Employer companies are not candidates for credibility in the true sense of the word. An employer entity can alter in many ways, which clouds the true interpretation of credible.
A company can change its business focus, directors, method of operating or be sold as a whole or partially, therefore the credible factors on which authentic criteria is based renders a collective entity accreditation impractical.
Individuals carry credibility
The reason why credibility is vested in an individual was pinpointed by Peter Drucker in 1993 inthe book Post-Capitalist Society: “In the knowledge society… individuals are central. Knowledge is not impersonal….does not reside in a book, a databank, a software program; they contain only information. Knowledge is always embodied in a person; carried by a person; created, augmented, or improved by a person; applied by a person; taught and passed on by a person; used or misused by a person. The shift to the knowledge society… puts the person in the centre.”
First step to accreditation
With any kind of accreditation standard, it’s necessary to build on a firm foundation derived through consensus with all role players and facilitated by an impartial professional who has studied various international best practices. This is the first challenge within the MICE industry. There are more highly competent industry individuals outside any collective ‘body’, as there are limited recognised member associations that meet the requirements of authentically accrediting individuals.
Benchmarking is a major factor
The simplest procedure for investigating a standard is to know the amount of individuals operating within a particular sector of the economy. Unless a minimum of 10% of that industry hasaccredited individuals, the benchmark is unlikely to be an effective gauging mechanism for the MICE industry.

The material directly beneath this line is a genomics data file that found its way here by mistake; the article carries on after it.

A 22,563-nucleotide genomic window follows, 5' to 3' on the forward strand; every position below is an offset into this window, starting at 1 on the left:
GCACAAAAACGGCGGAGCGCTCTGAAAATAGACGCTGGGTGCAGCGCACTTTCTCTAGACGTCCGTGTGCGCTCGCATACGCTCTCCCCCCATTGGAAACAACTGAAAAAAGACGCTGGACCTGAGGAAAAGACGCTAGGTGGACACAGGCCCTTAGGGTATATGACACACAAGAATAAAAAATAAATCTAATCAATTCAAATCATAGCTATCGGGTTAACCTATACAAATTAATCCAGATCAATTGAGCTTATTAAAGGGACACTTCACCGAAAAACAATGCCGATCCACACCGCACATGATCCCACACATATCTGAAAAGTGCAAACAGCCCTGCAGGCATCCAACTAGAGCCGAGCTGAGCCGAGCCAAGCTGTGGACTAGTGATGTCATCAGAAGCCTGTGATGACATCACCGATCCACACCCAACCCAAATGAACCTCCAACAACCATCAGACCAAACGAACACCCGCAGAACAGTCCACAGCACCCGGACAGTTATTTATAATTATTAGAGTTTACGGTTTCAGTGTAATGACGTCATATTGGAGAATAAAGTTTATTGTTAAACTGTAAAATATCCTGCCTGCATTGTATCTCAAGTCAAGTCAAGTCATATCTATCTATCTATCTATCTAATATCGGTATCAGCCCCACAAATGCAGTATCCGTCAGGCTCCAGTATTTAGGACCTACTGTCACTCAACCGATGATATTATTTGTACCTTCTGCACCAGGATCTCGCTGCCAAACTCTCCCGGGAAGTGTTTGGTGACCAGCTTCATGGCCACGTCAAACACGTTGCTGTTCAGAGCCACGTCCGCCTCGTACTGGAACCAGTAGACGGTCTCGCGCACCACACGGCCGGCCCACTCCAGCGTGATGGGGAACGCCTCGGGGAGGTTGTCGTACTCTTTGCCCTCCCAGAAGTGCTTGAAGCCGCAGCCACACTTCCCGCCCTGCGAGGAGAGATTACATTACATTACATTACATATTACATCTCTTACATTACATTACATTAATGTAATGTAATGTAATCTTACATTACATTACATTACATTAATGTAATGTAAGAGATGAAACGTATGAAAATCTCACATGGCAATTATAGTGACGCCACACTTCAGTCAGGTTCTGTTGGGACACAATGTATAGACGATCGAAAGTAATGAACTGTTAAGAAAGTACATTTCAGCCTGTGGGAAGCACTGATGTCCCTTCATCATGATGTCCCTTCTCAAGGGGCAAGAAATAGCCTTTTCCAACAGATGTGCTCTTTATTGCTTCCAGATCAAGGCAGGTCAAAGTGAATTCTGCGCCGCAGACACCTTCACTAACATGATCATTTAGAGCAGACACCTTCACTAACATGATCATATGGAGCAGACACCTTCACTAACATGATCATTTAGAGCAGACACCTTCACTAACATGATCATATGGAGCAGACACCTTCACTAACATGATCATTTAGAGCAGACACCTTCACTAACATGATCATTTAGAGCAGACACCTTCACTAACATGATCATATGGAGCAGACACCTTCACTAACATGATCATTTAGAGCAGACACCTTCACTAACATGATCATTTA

Transparent method of monitoring and recourse
Once the benchmarking and criteria are in place, the method of ensuring adherence, together with the penalties for transgressing the rules, needs to be accepted by the industry. Clearly an impartial ‘instrument’ financed by the industry is essential.
Endorsed by endusers
Without ‘buy-in’ from the majority of those that require MICE services and suppliers, there are few reasons for an accreditation programme. Therefore a strong panel of endusers (those who decide on the suppliers and services) from the corporate, association and government sectors are a prerequisite for accreditation to begin in the first place.
These key words imply (1) criteria are cast in stone (2) adherence by all stakeholders (3) acceptance by those that require MICE services, and suppliers that are accredited.
There’s light at the end of the tunnel. Experienced individuals with a great deal of knowledge are out there. The individuals should be acknowledged for their abilities – which have most likely been learnt at the coalface. Recognition of prior learning as well as continuing professional development (CPD) will ensure these tested individuals can guarantee that up and coming students are trained by those proven to have the practical knowledge and experience.
Only in this way can the MICE industry look forward to an established careerpath for the many thousands of South African MICE individuals in this dynamic multibillion rand industry.
* Helen Brewer from The MICE Academy, is an independent contributor and articles do not necessarily reflect the opinions and views of The Planner.